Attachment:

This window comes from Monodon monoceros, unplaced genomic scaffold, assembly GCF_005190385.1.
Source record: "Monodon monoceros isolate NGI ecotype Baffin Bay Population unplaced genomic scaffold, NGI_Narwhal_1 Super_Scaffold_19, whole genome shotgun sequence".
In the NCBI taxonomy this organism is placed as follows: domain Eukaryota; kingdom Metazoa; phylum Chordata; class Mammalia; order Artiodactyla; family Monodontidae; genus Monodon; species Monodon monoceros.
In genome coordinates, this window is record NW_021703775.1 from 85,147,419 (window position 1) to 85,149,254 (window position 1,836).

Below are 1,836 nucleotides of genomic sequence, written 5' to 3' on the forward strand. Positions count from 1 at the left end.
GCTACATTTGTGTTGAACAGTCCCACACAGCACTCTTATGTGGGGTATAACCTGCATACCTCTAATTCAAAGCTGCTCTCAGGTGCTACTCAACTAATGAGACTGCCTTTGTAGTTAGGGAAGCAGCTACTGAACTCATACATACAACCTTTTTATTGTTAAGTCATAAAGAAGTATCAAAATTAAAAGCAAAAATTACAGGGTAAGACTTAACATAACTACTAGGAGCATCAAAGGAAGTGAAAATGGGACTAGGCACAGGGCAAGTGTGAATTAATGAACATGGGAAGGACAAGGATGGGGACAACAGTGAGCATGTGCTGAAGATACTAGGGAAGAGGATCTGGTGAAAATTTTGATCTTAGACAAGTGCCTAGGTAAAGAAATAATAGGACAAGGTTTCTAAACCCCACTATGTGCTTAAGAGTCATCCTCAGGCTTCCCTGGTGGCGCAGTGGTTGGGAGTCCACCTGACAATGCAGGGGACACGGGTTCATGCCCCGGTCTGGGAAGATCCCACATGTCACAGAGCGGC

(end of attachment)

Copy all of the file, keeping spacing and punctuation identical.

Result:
This window comes from Monodon monoceros, unplaced genomic scaffold, assembly GCF_005190385.1.
Source record: "Monodon monoceros isolate NGI ecotype Baffin Bay Population unplaced genomic scaffold, NGI_Narwhal_1 Super_Scaffold_19, whole genome shotgun sequence".
In the NCBI taxonomy this organism is placed as follows: domain Eukaryota; kingdom Metazoa; phylum Chordata; class Mammalia; order Artiodactyla; family Monodontidae; genus Monodon; species Monodon monoceros.
In genome coordinates, this window is record NW_021703775.1 from 85,147,419 (window position 1) to 85,149,254 (window position 1,836).

Below are 1,836 nucleotides of genomic sequence, written 5' to 3' on the forward strand. Positions count from 1 at the left end.
GCTACATTTGTGTTGAACAGTCCCACACAGCACTCTTATGTGGGGTATAACCTGCATACCTCTAATTCAAAGCTGCTCTCAGGTGCTACTCAACTAATGAGACTGCCTTTGTAGTTAGGGAAGCAGCTACTGAACTCATACATACAACCTTTTTATTGTTAAGTCATAAAGAAGTATCAAAATTAAAAGCAAAAATTACAGGGTAAGACTTAACATAACTACTAGGAGCATCAAAGGAAGTGAAAATGGGACTAGGCACAGGGCAAGTGTGAATTAATGAACATGGGAAGGACAAGGATGGGGACAACAGTGAGCATGTGCTGAAGATACTAGGGAAGAGGATCTGGTGAAAATTTTGATCTTAGACAAGTGCCTAGGTAAAGAAATAATAGGACAAGGTTTCTAAACCCCACTATGTGCTTAAGAGTCATCCTCAGGCTTCCCTGGTGGCGCAGTGGTTGGGAGTCCACCTGACAATGCAGGGGACACGGGTTCATGCCCCGGTCTGGGAAGATCCCACATGTCACAGAGCGGC